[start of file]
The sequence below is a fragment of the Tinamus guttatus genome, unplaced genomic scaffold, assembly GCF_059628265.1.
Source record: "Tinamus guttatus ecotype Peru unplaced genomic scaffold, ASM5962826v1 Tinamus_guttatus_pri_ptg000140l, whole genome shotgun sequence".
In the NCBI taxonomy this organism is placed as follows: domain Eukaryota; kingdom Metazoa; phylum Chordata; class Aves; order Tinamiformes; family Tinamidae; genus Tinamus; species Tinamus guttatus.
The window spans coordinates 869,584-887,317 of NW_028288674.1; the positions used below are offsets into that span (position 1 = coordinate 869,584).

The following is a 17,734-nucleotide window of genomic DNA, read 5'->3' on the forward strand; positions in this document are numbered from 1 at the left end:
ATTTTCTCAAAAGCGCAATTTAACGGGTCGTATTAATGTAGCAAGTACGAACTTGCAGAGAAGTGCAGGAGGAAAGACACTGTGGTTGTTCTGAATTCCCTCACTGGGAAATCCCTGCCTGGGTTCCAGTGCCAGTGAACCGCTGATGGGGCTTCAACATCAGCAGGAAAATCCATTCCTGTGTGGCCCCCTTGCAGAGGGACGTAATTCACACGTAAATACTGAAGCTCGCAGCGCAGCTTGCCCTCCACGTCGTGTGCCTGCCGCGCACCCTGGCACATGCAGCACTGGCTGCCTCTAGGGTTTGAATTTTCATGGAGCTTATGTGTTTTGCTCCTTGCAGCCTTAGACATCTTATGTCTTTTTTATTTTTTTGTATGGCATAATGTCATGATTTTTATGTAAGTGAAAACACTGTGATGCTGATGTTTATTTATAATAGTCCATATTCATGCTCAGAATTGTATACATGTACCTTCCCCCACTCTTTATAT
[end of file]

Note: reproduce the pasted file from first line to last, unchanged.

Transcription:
The sequence below is a fragment of the Tinamus guttatus genome, unplaced genomic scaffold, assembly GCF_059628265.1.
Source record: "Tinamus guttatus ecotype Peru unplaced genomic scaffold, ASM5962826v1 Tinamus_guttatus_pri_ptg000140l, whole genome shotgun sequence".
In the NCBI taxonomy this organism is placed as follows: domain Eukaryota; kingdom Metazoa; phylum Chordata; class Aves; order Tinamiformes; family Tinamidae; genus Tinamus; species Tinamus guttatus.
The window spans coordinates 869,584-887,317 of NW_028288674.1; the positions used below are offsets into that span (position 1 = coordinate 869,584).

The following is a 17,734-nucleotide window of genomic DNA, read 5'->3' on the forward strand; positions in this document are numbered from 1 at the left end:
ATTTTCTCAAAAGCGCAATTTAACGGGTCGTATTAATGTAGCAAGTACGAACTTGCAGAGAAGTGCAGGAGGAAAGACACTGTGGTTGTTCTGAATTCCCTCACTGGGAAATCCCTGCCTGGGTTCCAGTGCCAGTGAACCGCTGATGGGGCTTCAACATCAGCAGGAAAATCCATTCCTGTGTGGCCCCCTTGCAGAGGGACGTAATTCACACGTAAATACTGAAGCTCGCAGCGCAGCTTGCCCTCCACGTCGTGTGCCTGCCGCGCACCCTGGCACATGCAGCACTGGCTGCCTCTAGGGTTTGAATTTTCATGGAGCTTATGTGTTTTGCTCCTTGCAGCCTTAGACATCTTATGTCTTTTTTATTTTTTTGTATGGCATAATGTCATGATTTTTATGTAAGTGAAAACACTGTGATGCTGATGTTTATTTATAATAGTCCATATTCATGCTCAGAATTGTATACATGTACCTTCCCCCACTCTTTATAT